Figure 1
Percent of Married Women Using Modern Contraception in Rural Afghanistan, 2003-2006

Percent of Married Women Using Modern Contraception in Rural Afghanistan

Sources: UNICEF, 2003 Multiple Index Cluster Survey (MICS); Johns Hopkins Bloomberg School of Public Health, 2005 National Risk and Vulnerability Assessment (NRVA); and Afghan Ministry of Health, 2006 Afghanistan Health Survey (AHS).

Afghanistan has one of the world's highest rates of infant, child, and maternal mortality. A lack of antenatal care for pregnant women and low levels of child immunization have been major contributors to this situation. Despite many obstacles, the number of Afghan women who received antenatal care from a skilled attendant (doctors, midwives, and nurses) rose from 5 percent in 2003 to 32 percent in the 2006 Afghanistan Health Survey (AHS). It would appear that the BPHS program has had some success. Distance to the nearest health facility played an important role in the likelihood that skilled care was sought. Women who lived within two hours of a facility (61 percent of all respondents) were almost twice as likely to have had antenatal care. The proportion of women who delivered their baby in a health facility has not risen very much, however. In the 2003 Multiple Indicator Cluster Survey (MICS), only 11 percent of women had an institutional delivery. That figure rose to 15 percent in the 2006 AHS. This is undoubtedly related to the fact that adequate transportation is not available. Pregnant women should also receive at least two doses of tetanus toxoid to prevent their newborn from contracting tetanus. Slightly less than one-fourth of women had done so in 2006.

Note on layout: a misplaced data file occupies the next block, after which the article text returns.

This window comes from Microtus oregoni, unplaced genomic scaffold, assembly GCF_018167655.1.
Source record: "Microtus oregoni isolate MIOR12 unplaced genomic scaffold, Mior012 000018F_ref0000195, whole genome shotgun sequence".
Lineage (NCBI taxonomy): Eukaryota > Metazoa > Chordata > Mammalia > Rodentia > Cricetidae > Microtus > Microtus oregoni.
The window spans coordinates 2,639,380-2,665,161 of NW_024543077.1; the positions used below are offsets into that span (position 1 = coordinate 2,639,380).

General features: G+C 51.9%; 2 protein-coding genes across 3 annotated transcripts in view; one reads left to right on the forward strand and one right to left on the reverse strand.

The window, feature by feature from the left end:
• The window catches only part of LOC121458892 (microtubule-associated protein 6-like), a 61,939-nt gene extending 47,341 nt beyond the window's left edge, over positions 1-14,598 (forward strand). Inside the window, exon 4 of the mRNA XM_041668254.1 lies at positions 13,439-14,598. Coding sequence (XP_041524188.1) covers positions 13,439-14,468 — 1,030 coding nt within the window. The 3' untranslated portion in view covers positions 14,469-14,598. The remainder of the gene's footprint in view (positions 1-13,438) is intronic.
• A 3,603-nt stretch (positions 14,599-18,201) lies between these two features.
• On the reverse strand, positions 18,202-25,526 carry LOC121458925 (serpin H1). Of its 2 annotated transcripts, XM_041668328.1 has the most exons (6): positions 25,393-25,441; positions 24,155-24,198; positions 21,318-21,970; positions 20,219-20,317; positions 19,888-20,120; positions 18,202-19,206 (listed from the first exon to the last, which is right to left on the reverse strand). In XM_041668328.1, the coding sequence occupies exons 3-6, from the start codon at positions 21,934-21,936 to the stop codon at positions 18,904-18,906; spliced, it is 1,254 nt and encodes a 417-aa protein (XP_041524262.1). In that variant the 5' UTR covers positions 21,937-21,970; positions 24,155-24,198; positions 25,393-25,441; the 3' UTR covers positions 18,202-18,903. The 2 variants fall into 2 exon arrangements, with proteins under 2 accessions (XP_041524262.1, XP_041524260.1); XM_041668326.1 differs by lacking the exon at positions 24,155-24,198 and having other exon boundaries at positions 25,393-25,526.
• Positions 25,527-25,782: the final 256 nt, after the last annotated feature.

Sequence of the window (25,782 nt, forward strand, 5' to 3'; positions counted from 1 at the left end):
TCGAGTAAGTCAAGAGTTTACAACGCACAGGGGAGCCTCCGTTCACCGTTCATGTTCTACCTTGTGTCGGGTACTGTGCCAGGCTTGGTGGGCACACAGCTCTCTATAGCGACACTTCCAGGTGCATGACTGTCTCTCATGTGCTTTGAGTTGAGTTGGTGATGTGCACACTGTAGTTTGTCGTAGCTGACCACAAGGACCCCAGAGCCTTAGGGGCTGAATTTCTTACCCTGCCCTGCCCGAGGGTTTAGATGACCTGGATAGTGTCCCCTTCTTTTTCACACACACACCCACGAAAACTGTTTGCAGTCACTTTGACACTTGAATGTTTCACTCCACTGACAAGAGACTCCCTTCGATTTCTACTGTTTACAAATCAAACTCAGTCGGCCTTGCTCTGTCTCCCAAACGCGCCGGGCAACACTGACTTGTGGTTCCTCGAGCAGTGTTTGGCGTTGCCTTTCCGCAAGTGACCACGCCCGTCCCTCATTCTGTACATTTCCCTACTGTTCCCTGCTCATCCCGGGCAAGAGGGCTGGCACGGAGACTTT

Figure 2
Percent of Mothers With Skilled Attendants at Delivery in Rural Afghanistan, 2003-2006

Percent of Mothers With Skilled Attendants at Delivery in Rural Afghanistan, 2003-2006

Sources: UNICEF, 2003 Multiple Index Cluster Survey (MICS); Johns Hopkins Bloomberg School of Public Health, 2005 National Risk and Vulnerability Assessment (NRVA); and Afghan Ministry of Health, 2006 Afghanistan Health Survey (AHS).

Child health measures have also shown improvement but full immunization remains at a low level. Tuberculosis immunization rose from 57 percent to 70 percent and children with three doses of polio increased dramatically from 30 percent in 2003 to 70 percent in 2006. However, only 27 percent of children had received all recommended immunizations, but that figure was up from 16 percent in 2003.

These figures all point to significant change in Afghanistan, a country that still has the potential for tremendous population growth against a background of poverty, illiteracy, and inadequate health systems. As Richard Cincotta of the Stimson Center has remarked, "population factors, if unaddressed, diminish the possibility that a coherent state, if one emerges, could remain intact."4

Carl Haub is senior demographer at the Population Reference Bureau.


  1. UNICEF, 2000 Multiple Indicator Cluster Survey (MICS) (New York: UNICEF, 2000).
  2. UNICEF, 2003 MICS (New York: UNICEF, 2003).
  3. Afghan Ministry of Health, 2006 Afghanistan Health Survey (AHS). The AHS was taken in rural areas only. The provinces of Helmad, Kandahar, Nuristan, Uruzgan, and Zabul could not be covered due to the security situation.
  4. Richard Cincotta, "Could Demography Save Afghanistan?" Foreign Policy, accessed online at www.foreignpolicy.com/articles/2009/11/16/could_demography_save_afghanistan.